Lightly grease a heavy cast iron pan.

Sieve flour, salt and baking powder into a bowl; add in the sugar. Add butter, milk and eggs to the dry ingredients and mix well. Heat the greased pan and cook the bread for 7-8 minutes on each side over low to moderate heat. Divide into 6 triangular shapes and serve hot with plenty of butter, jam and honey.

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I shamelessly stole from the Vosges line of chocolate bars *and* the pastry chef at Magnolia Grill for inspiration this week.  My favorite Vosges chocolate is the Barcelona Bar: milk chocolate, sea salt, and smoked almonds.  My favorite dessert at Magnolia Grill is the Barcelona Tart: dark chocolate, sea salt, smoked almonds.

I’m not sure why they both have “Barcelona” in the title.  Spain is famous for its Marcona almonds, but then shouldn’t they be called Marcona Bar and Marcona Tart?  I’ve been to Barcelona and my strongest food memory involves me and my husband eating paella on a terrace, poking at several mysterious chunks of meat in hopes of identifying their origin.  Eel?  Horse?  Meanwhile, several cats rubbed against our legs beneath the table and my husband inspected the meat, gazed back at the cats, looked more suspiciously at the meat, looked back at the…. well, you get the idea.  Me-ow.  We didn’t have much of an appetite that night.

Dorie’s original tart recipe calls for berries, but I substituted toasted almonds and smoked sea salt.  I hoped to smoke the almonds, but I don’t have a smoker, or a dehydrator, or any of the other nifty tools that are used for smoking.  And soaking the almonds with liquid smoke?  Forget it.  The smoked sea salt would have to do.

I’m getting crotchety in my old age.  This dessert wasn’t chocolate-y or silky enough for my taste.  It tasted too much like a brownie in a pie shell, and I was hoping for rich, dark, and intense.  Ah well, at least I can say with confidence that no cats were harmed in the making of this soft chocolate “Barcelona” tart.  🙂

Thanks to Rachelle of Mommy? I’m Hungry for selecting this week’s soft chocolate and raspberry tart (the original title).  You can find the recipe on her site or on page 354 of Baking: From My Home to Yours.

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I just noticed this is my fourth consecutive post about cookies: chocolate chip, honey-wheat, more chocolate chip (the championship), and now jam thumbprint cookies.

Is it too revealing to note that I also have ginger molasses cookie dough in my freezer, cherry scones on my kitchen counter, and chocolate-marshmallow whoopie pies in the fridge?  The whoopie pies probably push it over the edge, but they were mandatory last night.  Ever since my friend Michaela served whoopie pies at her Oscar party (almost ten years ago!), it’s been an annual tradition in my house.  I also have some carrots and mixed greens in the vegetable bin….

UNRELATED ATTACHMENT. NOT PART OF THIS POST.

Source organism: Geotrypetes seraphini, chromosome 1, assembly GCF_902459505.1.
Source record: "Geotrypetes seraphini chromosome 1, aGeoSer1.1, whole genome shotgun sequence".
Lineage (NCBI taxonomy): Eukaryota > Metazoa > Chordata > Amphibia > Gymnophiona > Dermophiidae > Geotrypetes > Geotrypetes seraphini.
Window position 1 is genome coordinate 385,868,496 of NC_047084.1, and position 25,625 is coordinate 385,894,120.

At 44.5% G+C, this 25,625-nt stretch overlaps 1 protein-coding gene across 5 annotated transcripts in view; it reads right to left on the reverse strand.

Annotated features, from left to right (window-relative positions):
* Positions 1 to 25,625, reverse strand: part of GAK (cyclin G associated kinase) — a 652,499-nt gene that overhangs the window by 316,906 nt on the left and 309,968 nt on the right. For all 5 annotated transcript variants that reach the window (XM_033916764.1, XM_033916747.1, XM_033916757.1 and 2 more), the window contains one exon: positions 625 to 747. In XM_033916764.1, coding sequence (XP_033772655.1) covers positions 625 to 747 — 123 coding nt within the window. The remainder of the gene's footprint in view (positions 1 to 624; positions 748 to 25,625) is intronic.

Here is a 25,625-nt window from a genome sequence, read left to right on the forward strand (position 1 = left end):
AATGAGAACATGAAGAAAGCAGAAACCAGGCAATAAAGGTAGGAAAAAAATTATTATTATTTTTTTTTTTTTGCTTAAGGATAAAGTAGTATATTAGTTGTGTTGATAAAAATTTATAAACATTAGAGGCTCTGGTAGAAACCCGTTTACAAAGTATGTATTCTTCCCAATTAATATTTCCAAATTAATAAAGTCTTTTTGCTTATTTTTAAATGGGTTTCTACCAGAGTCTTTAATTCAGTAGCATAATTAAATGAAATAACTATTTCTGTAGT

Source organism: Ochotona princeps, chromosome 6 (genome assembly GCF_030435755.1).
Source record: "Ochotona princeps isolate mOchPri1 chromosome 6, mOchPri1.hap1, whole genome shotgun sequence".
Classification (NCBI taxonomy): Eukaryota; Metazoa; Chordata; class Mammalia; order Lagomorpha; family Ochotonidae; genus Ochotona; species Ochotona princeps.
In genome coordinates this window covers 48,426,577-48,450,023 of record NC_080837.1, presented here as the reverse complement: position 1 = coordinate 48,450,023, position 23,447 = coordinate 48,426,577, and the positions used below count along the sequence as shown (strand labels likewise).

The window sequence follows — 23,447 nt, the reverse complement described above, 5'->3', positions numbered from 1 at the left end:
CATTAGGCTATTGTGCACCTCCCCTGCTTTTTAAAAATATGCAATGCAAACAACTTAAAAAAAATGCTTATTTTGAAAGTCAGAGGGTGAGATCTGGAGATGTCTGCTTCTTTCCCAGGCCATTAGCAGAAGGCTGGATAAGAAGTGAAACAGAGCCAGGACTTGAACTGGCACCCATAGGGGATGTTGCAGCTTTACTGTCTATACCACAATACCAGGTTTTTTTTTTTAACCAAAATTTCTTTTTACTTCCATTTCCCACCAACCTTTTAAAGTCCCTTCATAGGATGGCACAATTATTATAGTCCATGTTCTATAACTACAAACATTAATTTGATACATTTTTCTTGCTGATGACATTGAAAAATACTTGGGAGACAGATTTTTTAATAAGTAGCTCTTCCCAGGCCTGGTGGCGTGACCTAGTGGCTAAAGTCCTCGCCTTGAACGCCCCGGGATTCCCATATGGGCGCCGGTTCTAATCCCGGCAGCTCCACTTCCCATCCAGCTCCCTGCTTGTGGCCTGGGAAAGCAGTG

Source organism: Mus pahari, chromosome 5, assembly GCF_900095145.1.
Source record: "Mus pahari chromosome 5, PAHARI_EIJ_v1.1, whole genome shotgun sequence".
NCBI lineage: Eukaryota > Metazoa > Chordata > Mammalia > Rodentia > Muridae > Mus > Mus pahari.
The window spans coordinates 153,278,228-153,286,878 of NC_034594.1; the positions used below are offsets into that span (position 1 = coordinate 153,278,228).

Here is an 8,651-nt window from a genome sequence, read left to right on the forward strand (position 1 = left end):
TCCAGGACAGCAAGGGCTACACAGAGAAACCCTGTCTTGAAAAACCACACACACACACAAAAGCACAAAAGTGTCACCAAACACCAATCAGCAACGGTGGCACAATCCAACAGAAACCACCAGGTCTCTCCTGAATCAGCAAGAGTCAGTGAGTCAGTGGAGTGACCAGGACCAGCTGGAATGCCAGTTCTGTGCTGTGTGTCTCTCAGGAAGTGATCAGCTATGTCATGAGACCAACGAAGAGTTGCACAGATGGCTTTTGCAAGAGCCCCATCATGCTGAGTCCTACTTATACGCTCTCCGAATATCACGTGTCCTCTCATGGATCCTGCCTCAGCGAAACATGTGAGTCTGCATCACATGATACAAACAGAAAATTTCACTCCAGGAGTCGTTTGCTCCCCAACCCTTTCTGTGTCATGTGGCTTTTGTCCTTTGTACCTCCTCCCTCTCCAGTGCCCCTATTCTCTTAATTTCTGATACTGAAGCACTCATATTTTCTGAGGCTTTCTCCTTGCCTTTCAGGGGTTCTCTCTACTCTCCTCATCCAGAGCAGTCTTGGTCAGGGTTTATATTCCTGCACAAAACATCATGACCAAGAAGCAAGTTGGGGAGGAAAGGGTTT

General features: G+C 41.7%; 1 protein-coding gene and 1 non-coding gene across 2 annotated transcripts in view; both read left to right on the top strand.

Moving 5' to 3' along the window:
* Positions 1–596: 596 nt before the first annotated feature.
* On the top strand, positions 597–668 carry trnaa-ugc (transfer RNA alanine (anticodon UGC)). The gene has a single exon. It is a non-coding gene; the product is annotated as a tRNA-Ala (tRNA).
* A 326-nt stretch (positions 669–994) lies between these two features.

Does anyone else live this way?  I’m not the hoarding type by any stretch, but food does not go to waste in my house.  Not ever.  It’s become a bit of a joke around here.  If I bake a batch of anything — cookies, scones, cinnamon buns — my family must stake a claim after 24 hours or the entire batch will disappear.  Not into the trash (horrors!).  It goes straight to the freezer, carefully wrapped and dated, so it stays active in the rotation.

If something can’t be frozen, I craft a meal around it.  This can get extreme, but, you know, that’s why the culinary category of “hash” was invented.  It can create a bit of anxiety — I’ve got to do something with those lemons/avocadoes/mushrooms/fill-in-the-blank — but it’s not in me to throw something out.  So there it is.

Luckily for me, cookies freeze well.  Not that I even freeze cookies.  I freeze the dough, so I can get that fresh-baked, warm-from-the-oven goodness.  In any event, Dorie calls these “thumbprints for us big guys,” because she adds hazelnuts and raspberry jam.  I’ve always loved jam thumbprint cookies, though these tiny little morsels are more appropriately called jam pinky cookies.  I substituted almonds and I only had strawberry and apricot jam in the house, so these weren’t all that grown up after all.  But they were lovely.  And though they aren’t ideal candidates for freezing, this recipe makes a lot, so they’re in suspended animation.  Waiting for their second act.

Thanks to Mike of Ugly Food for an Ugly Dude for selecting this week’s thumbprint cookies for us big guys.  You can find the recipe on his site or on page 164 of Baking: From My Home to Yours.

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Nobody loves a tie.  We create layers of local, regional, state, national, and world championships and we need someone to be declared a winner, unequivocally.  An unwieldy trophy, a sleek gold medal, or a laurel wreath must be bestowed.  Can you imagine if, after the Final Four or the NFL playoffs, we announced that the two teams about to play for the national championship or the Superbowl could just head home: “Hey, let’s quit while we’re ahead.  You both win!”  Uh-uh.  Wouldn’t fly.

One of the things I love about Wimbledon is that slightly sickening realization I get when two very well-matched players are battling it out.  I’m always aware that this match could, in theory, last forever.  Deuce.  Ad in.  Deuce.  Ad out.  Deuce….  Bjorn Borg and John McEnroe could still be playing their classic 1980 tennis match today, right now.  We cannot let any game end without declaring a clear-cut winner.

Given our love of victors, I’m a little uneasy about the results of my chocolate chip cookie world championship.  Officially, it’s a draw.  Unofficially, I declare the NY Times chocolate chip cookie recipe the world champion.  My democratic nature bridles at this edict, this monarchic decree, particularly when I lassoed my neighbors into a one man-one vote system.

But it was a split decision.  The two husbands liked the Ad Hoc cookies best.  The two wives liked the NY Times cookies best.  That left it to the four children, ages 1, 2, 3, and 4, to break the tie.  It was not lost on me that little Ben, age 1, grabbed a NY Times chocolate chip cookie, took a bite, then reached his tiny fist back into the bowl for a second.  I wish I had a photo of his face, smeared with chocolate and cookie crumbs, to insert here, particularly as he cast the final and deciding vote.

I’m very happy to crown the NY Times chocolate chip cookie the winner — it is my personal favorite.  And yet.  I’m aware that new challengers will come along.  This project is not complete until I’ve conducted further testing.  Can’t rest on our laurels now, can we?

Thanks to Cathy of The Tortefeasor for inspiring the sports metaphors and giving me the idea to hold a chocolate chip cookie championship.  She conducted a taste-off between the NY Times ccc, Alton Brown’s “The Chewy” ccc, and Dorie Greenspan’s ccc, so be sure to check out her results.